An indicator like carbon dioxide concentrations can be useful to watch, says Professor Maibach, since it’s one way of understanding that “we’ve left the safety zone, and now are decidedly in the red zone.” But what makes it meaningful is “if we tie that to the actions we can collectively take to stop the needle moving upward.”

At the same time, Maibach notes that it’s not as though most people are being deluged with more information about climate change than they can process. “Members of the public tell us in response to surveys that they don’t talk about it, and they don’t hear friends and family and coworkers talk about it,” he says. “The average American sees about one story per month on climate change.”

And noting milestones we keep passing, like the carbon dioxide levels, can be a useful reminder “that projections from the past really are coming true,” says Richard Alley, a geologist at Pennsylvania State University, writing in an email. “As we pass milestones of, say, CO2 concentration, we are seeing the warming that was projected for CO2 concentration, accurately and reliably,” he explains.

Hayhoe says she likes to point to Arctic sea ice as an indicator because of how visual it is – people can see, in photos, large areas disappearing. Carbon dioxide, by contrast, is invisible, and not well understood by most non-scientists.

White, at the University of Colorado, also watches Arctic sea ice, both because it’s easy to visualize, and because of how drastically it’s likely to shift weather and climate systems, as reflective ice gets exchanged for absorbent blue ocean.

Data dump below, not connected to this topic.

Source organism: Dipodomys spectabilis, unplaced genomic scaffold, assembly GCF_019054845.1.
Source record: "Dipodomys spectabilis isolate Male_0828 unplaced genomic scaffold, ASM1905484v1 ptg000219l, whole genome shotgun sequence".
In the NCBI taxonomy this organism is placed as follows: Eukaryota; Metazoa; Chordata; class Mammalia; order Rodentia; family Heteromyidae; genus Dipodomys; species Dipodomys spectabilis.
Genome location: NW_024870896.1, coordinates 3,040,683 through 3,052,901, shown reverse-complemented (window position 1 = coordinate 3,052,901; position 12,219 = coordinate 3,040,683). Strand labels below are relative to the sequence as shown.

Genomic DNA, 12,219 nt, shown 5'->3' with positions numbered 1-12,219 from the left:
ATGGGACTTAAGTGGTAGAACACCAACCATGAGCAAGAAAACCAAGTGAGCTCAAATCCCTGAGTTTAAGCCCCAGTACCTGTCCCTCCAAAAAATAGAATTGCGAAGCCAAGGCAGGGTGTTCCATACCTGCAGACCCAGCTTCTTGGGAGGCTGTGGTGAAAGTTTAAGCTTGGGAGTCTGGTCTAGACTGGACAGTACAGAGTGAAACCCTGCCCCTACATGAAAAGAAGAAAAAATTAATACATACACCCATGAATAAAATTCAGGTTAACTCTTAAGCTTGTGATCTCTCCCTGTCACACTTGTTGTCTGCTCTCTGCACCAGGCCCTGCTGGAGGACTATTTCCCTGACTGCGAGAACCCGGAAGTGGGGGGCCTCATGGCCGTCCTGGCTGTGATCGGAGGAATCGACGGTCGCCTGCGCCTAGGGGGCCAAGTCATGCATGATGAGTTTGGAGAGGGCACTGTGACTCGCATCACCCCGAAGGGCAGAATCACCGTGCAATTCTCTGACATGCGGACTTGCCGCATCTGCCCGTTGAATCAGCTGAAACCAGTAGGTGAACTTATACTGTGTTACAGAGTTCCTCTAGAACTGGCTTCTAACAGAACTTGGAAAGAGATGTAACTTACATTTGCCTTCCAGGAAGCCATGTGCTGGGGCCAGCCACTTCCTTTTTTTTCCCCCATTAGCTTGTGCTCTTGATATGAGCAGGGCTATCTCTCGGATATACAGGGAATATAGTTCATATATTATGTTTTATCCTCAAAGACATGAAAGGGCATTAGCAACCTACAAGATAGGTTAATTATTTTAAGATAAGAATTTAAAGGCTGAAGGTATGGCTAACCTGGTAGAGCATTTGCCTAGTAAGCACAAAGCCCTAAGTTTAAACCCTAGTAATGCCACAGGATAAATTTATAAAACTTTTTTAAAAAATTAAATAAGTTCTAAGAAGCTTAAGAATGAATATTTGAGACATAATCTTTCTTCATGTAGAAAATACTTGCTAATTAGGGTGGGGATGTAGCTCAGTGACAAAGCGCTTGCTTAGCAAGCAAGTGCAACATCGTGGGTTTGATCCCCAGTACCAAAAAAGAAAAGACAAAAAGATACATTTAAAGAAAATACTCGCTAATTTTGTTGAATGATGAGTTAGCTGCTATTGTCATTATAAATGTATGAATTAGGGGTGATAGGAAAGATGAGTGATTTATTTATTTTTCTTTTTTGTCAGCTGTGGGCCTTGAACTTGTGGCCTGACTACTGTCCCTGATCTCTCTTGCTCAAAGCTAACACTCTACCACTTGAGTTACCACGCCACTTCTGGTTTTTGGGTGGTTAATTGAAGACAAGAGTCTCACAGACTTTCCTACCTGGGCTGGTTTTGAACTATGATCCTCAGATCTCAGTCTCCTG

Melissa Kenney, an environmental decision scientist at the University of Maryland, says she generally cites five primary indicators people should keep an eye on to get “the pulse of the planet:” global temperature, carbon dioxide levels, global sea level rise, Arctic sea ice, and ice sheets and glaciers. But sounding the alarm does little good if it isn't accompanied by proposed actions, she says.  

“Unless we’re coupling these indicators with opportunities for change, then some of the message is lost,” says Professor Kenney. “Part of what we see with these indicators is the future we’re committing our children to…. That’s our moral imperative: to make the hard choices that our parents didn’t get around to making, so our children don’t have to experience a future that’s even more intense and extreme and difficult to manage than what we’ve set up.”